Figs. 24-28 are flow charts which illustrate operation of printing apparatus 25. Referring to Fig. 24, the top level operating routine 900 includes the following sub¬ routines: power-on, initialize plotter 902; receive a plot 904; parse plot data into drawing list (DL) 906; rasterize DL into bit maps 908; prepare media 910; print strip bit maps 912; and eject media and cut and stack 914. With the exception of the power-on, initialize sub-routine 902, all of the sub-routines in the top level routine 900 are active simultaneously. In other words, the receive a plot sub¬ routine 904 is operating at the same time as the parse plot data into DL sub-routine 906. For example, printing apparatus 25 can be receiving new plot data, parsing an already-received plot, rasterizing already-parsed display lists, and printing an already rasterized bit map while ejecting a completed plot. Because each sub-routine differs in the amount of time necessary to complete its function, FIFO buffers as described above are provided for each subroutine. These decouple each sub-routine from the others.
Referring to Fig. 23, data flows from a host computer 916 to the input FIFO buffer 917 in sub-routine 904. The data then flows to the parser 918 in CPU 800 which parses the data into the DL and loads the DL into the DL FIFO 920, according to sub-routine 906. The data then flows to rasterizer 921 in CPU 800 where the data is converted into strip bit maps and placed in a strip FIFO 922 according to sub-routine 908. The data then flows for printing to output process 923 which prints according to sub-routine 914.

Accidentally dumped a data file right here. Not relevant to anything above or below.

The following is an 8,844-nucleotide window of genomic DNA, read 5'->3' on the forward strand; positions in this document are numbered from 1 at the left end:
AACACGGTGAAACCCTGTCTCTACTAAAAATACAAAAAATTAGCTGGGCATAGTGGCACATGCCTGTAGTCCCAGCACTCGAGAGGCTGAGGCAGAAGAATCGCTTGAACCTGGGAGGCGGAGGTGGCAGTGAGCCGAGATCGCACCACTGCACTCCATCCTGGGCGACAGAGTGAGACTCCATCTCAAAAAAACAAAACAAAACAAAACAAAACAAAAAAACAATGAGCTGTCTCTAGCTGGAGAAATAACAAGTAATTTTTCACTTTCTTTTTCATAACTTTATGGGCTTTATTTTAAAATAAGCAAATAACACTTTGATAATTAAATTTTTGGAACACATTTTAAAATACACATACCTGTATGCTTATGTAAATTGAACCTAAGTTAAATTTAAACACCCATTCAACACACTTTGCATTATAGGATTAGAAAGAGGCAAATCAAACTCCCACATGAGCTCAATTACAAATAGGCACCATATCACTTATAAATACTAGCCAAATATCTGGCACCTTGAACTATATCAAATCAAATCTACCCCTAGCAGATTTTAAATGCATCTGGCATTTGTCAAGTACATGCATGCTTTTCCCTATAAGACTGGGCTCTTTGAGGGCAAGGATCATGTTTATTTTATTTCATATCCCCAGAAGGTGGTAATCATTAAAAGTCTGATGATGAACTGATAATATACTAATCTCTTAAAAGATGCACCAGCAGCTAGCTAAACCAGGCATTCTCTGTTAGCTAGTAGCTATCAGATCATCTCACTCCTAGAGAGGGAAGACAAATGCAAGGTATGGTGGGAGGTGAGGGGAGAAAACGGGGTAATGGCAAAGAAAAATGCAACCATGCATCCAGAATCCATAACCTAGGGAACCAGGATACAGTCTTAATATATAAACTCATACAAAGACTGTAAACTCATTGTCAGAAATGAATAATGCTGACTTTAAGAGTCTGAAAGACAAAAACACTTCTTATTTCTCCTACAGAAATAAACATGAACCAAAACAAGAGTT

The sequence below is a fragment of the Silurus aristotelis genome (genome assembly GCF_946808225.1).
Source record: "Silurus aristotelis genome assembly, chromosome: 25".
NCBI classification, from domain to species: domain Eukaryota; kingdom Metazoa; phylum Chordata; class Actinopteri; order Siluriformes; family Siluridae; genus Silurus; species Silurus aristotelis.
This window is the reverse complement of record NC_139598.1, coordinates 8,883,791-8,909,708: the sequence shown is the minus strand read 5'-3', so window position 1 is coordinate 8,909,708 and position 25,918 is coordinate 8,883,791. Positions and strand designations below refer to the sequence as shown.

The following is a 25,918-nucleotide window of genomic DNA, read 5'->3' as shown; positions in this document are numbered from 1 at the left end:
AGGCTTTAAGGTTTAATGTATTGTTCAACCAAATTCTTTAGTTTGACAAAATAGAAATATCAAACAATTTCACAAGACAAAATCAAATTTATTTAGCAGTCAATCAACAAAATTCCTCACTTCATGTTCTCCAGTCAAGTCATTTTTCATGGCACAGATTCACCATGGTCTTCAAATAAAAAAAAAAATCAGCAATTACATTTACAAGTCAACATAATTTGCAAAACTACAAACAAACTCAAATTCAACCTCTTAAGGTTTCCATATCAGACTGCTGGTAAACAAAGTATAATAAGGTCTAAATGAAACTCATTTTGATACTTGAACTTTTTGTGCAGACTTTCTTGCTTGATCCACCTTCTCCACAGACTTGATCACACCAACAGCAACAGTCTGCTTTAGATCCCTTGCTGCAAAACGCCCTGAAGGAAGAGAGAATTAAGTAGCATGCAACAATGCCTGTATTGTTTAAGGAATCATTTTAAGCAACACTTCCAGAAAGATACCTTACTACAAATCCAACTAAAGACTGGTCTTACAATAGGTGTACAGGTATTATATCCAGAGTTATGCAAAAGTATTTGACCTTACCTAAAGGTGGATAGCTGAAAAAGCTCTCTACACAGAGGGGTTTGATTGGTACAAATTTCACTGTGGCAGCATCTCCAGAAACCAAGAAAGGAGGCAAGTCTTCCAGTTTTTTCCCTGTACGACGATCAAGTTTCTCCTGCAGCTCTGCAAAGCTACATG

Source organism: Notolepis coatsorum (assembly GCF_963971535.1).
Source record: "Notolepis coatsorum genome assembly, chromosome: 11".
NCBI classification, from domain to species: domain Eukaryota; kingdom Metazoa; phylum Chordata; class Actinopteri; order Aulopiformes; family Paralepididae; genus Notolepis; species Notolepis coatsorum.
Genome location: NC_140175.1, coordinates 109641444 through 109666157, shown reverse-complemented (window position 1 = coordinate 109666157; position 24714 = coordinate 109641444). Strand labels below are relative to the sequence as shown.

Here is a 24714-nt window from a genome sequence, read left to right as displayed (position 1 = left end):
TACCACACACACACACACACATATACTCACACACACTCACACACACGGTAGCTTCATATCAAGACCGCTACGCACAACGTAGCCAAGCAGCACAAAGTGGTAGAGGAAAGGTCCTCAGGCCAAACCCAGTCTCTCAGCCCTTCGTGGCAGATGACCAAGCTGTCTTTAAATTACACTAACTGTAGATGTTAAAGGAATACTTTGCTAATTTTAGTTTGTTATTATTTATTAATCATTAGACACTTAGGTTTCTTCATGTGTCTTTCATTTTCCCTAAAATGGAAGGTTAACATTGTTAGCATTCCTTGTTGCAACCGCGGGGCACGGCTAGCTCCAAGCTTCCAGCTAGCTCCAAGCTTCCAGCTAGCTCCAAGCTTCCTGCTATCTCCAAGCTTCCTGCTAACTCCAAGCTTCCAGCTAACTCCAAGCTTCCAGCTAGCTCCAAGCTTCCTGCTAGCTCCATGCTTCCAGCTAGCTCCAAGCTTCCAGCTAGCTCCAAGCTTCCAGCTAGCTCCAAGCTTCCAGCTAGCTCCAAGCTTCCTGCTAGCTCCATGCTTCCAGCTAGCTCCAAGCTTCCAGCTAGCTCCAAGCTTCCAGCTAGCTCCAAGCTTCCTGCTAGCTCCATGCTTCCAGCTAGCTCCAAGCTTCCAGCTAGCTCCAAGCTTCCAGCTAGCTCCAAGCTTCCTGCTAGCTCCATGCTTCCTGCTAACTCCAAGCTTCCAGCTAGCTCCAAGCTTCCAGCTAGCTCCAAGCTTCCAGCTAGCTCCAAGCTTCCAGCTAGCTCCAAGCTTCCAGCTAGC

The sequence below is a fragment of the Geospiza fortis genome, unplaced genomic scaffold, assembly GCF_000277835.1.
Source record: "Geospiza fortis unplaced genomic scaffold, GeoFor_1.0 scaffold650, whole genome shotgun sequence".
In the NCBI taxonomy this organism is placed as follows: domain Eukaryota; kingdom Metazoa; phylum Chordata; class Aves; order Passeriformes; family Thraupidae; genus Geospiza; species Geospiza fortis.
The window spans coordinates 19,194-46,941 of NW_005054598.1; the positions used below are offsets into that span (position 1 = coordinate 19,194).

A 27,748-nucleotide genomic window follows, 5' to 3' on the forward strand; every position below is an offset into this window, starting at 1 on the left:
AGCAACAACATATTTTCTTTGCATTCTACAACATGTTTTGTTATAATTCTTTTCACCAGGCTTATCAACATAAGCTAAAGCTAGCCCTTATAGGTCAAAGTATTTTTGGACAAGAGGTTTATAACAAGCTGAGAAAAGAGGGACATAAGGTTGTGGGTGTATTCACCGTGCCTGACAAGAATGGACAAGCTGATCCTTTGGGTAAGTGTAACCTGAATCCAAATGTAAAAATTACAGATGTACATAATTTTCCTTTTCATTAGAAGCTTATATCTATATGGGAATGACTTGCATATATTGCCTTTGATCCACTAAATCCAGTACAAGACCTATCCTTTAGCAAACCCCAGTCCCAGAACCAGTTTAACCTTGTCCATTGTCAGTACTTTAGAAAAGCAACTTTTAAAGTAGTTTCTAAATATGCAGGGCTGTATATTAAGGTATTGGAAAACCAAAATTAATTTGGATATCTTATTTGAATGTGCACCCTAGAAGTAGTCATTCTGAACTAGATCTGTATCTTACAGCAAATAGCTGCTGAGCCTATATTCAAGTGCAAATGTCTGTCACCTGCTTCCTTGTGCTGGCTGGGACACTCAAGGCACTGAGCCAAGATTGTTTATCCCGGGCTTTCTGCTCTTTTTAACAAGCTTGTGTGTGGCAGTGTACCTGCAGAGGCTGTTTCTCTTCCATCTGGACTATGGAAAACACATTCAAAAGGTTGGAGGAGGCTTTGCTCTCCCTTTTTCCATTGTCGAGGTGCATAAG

Referring to the top level routine flow charted in Fig. 24, when a user activates the plotting apparatus power switch (not shown) in front panel 50, system controller 250 becomes active and causes the following functions in sub¬ routine 902 to be performed.
1) Memory testing and other functional testing of electronic and electro-mechanical components. 2) Heating print head heat sink 114 to a point approximately 10° C above the maximum ambient operating temperature specified for printing apparatus 25 to operate in.
3) Lifting print head 28, if it was down, and moving print carriage 62 until the carriage is sensed by the left end home sensor 370, which then defines in absolute terms the exact position of print carriage 62.
4) Rotating the cassette turret 710 to its home position as sensed by turret home position sensor 766 so that the plotting apparatus 25 may reference by position and thereby identify the cassettes loaded on turret 710.
5) Checking for the presence of a sheet medium. If a media roll 45 is not sensed by a sensor (not shown) , printing apparatus 25 notifies the user via front panel display 52 to load media. After a media roll 45 is loaded and sensed by the sensor and a sheet therefrom is fed to X- axis rollers 402, 403, 407, 408, X-axis drive 68 advances a sheet from media roll 45 until the leading edge of the sheet is sensed by a sensor (not shown) . Then X-axis drive 68 advances a length of sheet medium from media roll 45, and printing apparatus 25 is ready for operation.
Referring to Fig. 25, after initialization in sub¬ routine 902 (Fig. 24) , plotting apparatus 25 in sub-routine 904 scans input ports 840-842 for incoming data from the user's computer to determine if data is available from the host computer (step 925) . Any incoming data is read from the input port (step 926) and placed in the input FIFO if it is not full (steps 927 and 928) . There is an input FIFO for each input port. Plot data are formatted according to the specification of the plot language that the plotter uses.